We wandered under the stunning ancient Clay Cliffs, near Omarama, in the Upper Waitaki River Basin, North Otago. Fantastic pinnacles and ravines, formed by natural erosion on the active Ostler Fault, laid down millions of years ago as ocean sediment. There is a signposted road on State Highway 8, just north of Omarama, to access the Clay Cliffs. There is an honesty box of $5 per car at the entry gate.
A scenic track is the Lake Hayes Walkway, situated between Queenstown and Arrowtown. The loop track follows the edge of Lake Hayes, with mountain and lake views to enjoy during around two hours of walking.
The Hooker Valley Track is one of New Zealand’s premier walks. It is among our highest mountains and follows the Hooker River to the Hooker Glacier Terminal Lake, a trip of about three hours (return). We walked the track on a calm and sunny day in early September.
Dubbed the ‘Stairway to Heaven”, the more than 2200 steps up the steep pathway to Sealey Tarns are well worth the effort for the views. The three to four hour trek (return) affords panoramic views.
The Routeburn Track is one of New Zealand’s nine Great Walks, a set of premier tramping tracks. Straddling Fiordland National Park and Mt Aspiring National Park, the Routeburn’s highest point is 1300 metres and its lowest point is 477 metres. There are rivers, lakes, forests, tussocklands and alpine views – wild and scenic landscapes in its 32 kilometres. We set off from the Divide (near the Homer Tunnel on the Milford Road) and completed the track three days later at Glenorchy, at the northern end of Lake Wakatipu.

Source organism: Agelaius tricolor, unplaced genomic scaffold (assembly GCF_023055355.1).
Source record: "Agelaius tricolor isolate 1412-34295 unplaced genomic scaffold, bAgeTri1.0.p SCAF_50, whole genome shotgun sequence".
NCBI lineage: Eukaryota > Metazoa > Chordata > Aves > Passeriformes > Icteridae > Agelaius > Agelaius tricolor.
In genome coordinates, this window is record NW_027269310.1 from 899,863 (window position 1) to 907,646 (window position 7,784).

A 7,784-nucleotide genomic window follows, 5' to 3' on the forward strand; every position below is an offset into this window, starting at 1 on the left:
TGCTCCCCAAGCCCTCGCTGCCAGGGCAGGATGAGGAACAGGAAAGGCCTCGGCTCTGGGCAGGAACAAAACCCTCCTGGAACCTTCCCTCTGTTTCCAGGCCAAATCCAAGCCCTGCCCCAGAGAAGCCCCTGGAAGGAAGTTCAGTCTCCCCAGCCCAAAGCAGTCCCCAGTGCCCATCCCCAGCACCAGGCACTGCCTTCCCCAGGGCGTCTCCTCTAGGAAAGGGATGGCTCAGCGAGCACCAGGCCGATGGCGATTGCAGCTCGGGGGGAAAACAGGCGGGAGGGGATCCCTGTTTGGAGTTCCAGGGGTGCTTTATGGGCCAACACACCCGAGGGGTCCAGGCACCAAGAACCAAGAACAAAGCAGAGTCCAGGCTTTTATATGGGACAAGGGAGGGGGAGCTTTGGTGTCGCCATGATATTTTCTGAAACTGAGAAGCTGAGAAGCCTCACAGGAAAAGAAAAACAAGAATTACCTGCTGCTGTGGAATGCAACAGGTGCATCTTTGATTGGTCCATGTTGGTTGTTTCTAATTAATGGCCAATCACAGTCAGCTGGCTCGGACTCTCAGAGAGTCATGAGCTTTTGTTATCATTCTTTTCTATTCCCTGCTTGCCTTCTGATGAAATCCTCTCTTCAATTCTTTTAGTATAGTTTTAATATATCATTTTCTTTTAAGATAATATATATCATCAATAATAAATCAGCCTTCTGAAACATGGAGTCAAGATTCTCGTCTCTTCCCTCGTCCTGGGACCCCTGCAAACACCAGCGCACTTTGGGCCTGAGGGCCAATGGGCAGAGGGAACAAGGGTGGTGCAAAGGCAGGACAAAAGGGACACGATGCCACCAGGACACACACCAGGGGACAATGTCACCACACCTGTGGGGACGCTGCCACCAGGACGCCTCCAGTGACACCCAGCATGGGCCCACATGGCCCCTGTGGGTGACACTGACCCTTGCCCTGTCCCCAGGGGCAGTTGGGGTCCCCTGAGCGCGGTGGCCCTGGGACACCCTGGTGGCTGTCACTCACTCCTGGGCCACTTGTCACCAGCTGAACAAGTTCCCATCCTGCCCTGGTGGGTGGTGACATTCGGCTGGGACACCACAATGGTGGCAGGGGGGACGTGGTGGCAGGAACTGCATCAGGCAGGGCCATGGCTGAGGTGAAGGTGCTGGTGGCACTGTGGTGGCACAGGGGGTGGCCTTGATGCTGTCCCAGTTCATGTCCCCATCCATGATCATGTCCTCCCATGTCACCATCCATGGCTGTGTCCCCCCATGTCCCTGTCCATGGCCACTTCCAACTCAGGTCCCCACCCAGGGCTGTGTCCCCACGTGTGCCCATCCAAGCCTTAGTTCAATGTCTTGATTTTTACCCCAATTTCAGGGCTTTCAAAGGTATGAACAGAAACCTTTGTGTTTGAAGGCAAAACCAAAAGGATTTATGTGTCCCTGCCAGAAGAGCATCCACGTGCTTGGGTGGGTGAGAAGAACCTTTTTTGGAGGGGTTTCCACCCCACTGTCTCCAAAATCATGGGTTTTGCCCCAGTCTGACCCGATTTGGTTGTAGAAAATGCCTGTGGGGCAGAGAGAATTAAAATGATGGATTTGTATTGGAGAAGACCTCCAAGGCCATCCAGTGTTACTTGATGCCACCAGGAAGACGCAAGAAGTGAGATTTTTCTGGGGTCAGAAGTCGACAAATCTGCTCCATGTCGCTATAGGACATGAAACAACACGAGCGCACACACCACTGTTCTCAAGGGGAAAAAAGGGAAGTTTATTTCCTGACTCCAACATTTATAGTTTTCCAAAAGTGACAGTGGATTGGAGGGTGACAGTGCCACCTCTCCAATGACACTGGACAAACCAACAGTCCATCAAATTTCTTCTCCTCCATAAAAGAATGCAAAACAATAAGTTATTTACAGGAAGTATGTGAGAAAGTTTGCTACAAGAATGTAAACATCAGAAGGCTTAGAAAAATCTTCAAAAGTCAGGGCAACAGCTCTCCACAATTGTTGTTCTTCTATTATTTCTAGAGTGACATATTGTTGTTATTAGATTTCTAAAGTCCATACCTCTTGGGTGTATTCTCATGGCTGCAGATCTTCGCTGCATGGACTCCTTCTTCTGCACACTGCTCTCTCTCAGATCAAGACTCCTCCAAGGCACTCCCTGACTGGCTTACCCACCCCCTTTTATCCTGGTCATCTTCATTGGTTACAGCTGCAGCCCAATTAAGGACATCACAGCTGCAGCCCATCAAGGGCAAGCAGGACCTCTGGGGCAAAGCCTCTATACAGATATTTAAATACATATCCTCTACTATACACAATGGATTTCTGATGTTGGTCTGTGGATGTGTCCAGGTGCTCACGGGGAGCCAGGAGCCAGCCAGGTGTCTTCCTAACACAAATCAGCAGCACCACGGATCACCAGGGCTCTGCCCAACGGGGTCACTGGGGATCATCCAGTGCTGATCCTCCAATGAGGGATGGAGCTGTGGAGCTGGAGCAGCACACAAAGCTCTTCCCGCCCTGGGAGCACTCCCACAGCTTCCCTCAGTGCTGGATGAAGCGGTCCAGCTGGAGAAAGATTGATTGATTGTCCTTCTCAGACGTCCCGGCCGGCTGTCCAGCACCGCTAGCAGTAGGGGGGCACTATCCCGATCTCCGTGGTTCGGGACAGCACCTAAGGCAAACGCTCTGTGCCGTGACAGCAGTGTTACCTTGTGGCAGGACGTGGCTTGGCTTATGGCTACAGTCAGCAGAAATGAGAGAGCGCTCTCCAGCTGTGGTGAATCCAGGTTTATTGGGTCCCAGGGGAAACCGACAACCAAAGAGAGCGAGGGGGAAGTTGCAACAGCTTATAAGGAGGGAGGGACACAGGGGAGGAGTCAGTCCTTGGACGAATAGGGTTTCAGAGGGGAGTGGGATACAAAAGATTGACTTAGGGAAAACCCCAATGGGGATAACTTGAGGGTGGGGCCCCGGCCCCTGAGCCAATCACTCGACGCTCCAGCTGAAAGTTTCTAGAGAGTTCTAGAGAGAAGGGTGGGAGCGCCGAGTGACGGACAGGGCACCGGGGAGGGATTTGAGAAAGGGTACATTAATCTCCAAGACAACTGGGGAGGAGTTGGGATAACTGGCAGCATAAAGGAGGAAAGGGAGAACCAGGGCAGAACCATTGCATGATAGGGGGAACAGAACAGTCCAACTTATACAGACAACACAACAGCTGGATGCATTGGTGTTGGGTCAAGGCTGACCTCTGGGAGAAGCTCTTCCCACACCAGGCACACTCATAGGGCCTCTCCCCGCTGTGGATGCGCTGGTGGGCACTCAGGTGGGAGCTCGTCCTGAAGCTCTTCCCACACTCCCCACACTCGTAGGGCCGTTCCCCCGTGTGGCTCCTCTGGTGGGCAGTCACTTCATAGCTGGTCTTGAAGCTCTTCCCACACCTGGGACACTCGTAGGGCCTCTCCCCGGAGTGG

Day One – the Divide to Lake Mackenzie Lodge (12km)
Leaving our packs on the track at the turn-off, we took a 30 minute walk up to Key Summit.
As a pre-Christmas trek, we walked the Bridle Path, from the Heathcote Valley over the Port Hills to Lyttelton. On the way we passed an information board which reminded us of the challenges faced by the early European settlers who arrived in Christchurch in 1850. The photo on the left, originally from the Canterbury Museum and taken about 1880, appears on the information board.
The Otago Peninsula is a long finger of land, running 20km alongside Otago Harbour. It is hilly and rugged, and is home to some magnificent marine life and birdlife. (Click on map to enlarge.)